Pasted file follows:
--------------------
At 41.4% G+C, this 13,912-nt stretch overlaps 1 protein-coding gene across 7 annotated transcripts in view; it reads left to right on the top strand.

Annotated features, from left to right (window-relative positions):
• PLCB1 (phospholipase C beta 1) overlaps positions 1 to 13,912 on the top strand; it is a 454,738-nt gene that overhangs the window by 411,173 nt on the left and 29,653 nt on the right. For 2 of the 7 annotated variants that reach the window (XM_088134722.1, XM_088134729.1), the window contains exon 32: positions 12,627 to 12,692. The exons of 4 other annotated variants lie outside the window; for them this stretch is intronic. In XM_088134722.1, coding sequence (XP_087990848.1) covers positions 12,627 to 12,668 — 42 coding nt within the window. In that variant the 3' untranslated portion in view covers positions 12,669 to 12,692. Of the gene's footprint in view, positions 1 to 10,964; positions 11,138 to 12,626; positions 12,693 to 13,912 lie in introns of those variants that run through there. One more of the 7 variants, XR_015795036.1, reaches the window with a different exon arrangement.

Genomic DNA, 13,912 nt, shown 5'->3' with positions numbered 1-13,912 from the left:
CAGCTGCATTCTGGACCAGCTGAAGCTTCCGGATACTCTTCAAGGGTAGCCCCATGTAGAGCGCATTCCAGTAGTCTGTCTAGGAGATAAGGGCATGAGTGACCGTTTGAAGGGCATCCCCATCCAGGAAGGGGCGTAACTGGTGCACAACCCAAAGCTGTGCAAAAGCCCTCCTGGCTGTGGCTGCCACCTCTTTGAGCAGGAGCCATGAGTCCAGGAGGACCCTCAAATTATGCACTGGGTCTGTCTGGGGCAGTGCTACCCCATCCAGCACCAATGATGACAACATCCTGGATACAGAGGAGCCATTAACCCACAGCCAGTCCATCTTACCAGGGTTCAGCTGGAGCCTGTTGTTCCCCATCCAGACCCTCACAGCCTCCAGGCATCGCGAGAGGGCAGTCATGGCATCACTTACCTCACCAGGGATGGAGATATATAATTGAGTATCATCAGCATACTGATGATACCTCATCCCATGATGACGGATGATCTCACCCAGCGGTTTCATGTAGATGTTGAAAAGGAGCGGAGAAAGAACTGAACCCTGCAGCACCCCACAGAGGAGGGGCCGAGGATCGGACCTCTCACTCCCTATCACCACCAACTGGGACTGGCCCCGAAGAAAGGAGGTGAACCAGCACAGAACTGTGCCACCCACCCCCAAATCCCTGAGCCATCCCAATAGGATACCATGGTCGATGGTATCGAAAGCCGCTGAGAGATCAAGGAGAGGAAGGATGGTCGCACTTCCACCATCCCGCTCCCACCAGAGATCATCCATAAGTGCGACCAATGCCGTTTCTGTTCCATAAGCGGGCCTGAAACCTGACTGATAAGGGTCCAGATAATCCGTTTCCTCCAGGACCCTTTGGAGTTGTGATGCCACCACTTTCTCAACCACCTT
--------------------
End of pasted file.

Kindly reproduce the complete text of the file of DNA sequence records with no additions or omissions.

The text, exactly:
At 41.4% G+C, this 13,912-nt stretch overlaps 1 protein-coding gene across 7 annotated transcripts in view; it reads left to right on the top strand.

Annotated features, from left to right (window-relative positions):
• PLCB1 (phospholipase C beta 1) overlaps positions 1 to 13,912 on the top strand; it is a 454,738-nt gene that overhangs the window by 411,173 nt on the left and 29,653 nt on the right. For 2 of the 7 annotated variants that reach the window (XM_088134722.1, XM_088134729.1), the window contains exon 32: positions 12,627 to 12,692. The exons of 4 other annotated variants lie outside the window; for them this stretch is intronic. In XM_088134722.1, coding sequence (XP_087990848.1) covers positions 12,627 to 12,668 — 42 coding nt within the window. In that variant the 3' untranslated portion in view covers positions 12,669 to 12,692. Of the gene's footprint in view, positions 1 to 10,964; positions 11,138 to 12,626; positions 12,693 to 13,912 lie in introns of those variants that run through there. One more of the 7 variants, XR_015795036.1, reaches the window with a different exon arrangement.

Genomic DNA, 13,912 nt, shown 5'->3' with positions numbered 1-13,912 from the left:
CAGCTGCATTCTGGACCAGCTGAAGCTTCCGGATACTCTTCAAGGGTAGCCCCATGTAGAGCGCATTCCAGTAGTCTGTCTAGGAGATAAGGGCATGAGTGACCGTTTGAAGGGCATCCCCATCCAGGAAGGGGCGTAACTGGTGCACAACCCAAAGCTGTGCAAAAGCCCTCCTGGCTGTGGCTGCCACCTCTTTGAGCAGGAGCCATGAGTCCAGGAGGACCCTCAAATTATGCACTGGGTCTGTCTGGGGCAGTGCTACCCCATCCAGCACCAATGATGACAACATCCTGGATACAGAGGAGCCATTAACCCACAGCCAGTCCATCTTACCAGGGTTCAGCTGGAGCCTGTTGTTCCCCATCCAGACCCTCACAGCCTCCAGGCATCGCGAGAGGGCAGTCATGGCATCACTTACCTCACCAGGGATGGAGATATATAATTGAGTATCATCAGCATACTGATGATACCTCATCCCATGATGACGGATGATCTCACCCAGCGGTTTCATGTAGATGTTGAAAAGGAGCGGAGAAAGAACTGAACCCTGCAGCACCCCACAGAGGAGGGGCCGAGGATCGGACCTCTCACTCCCTATCACCACCAACTGGGACTGGCCCCGAAGAAAGGAGGTGAACCAGCACAGAACTGTGCCACCCACCCCCAAATCCCTGAGCCATCCCAATAGGATACCATGGTCGATGGTATCGAAAGCCGCTGAGAGATCAAGGAGAGGAAGGATGGTCGCACTTCCACCATCCCGCTCCCACCAGAGATCATCCATAAGTGCGACCAATGCCGTTTCTGTTCCATAAGCGGGCCTGAAACCTGACTGATAAGGGTCCAGATAATCCGTTTCCTCCAGGACCCTTTGGAGTTGTGATGCCACCACTTTCTCAACCACCTT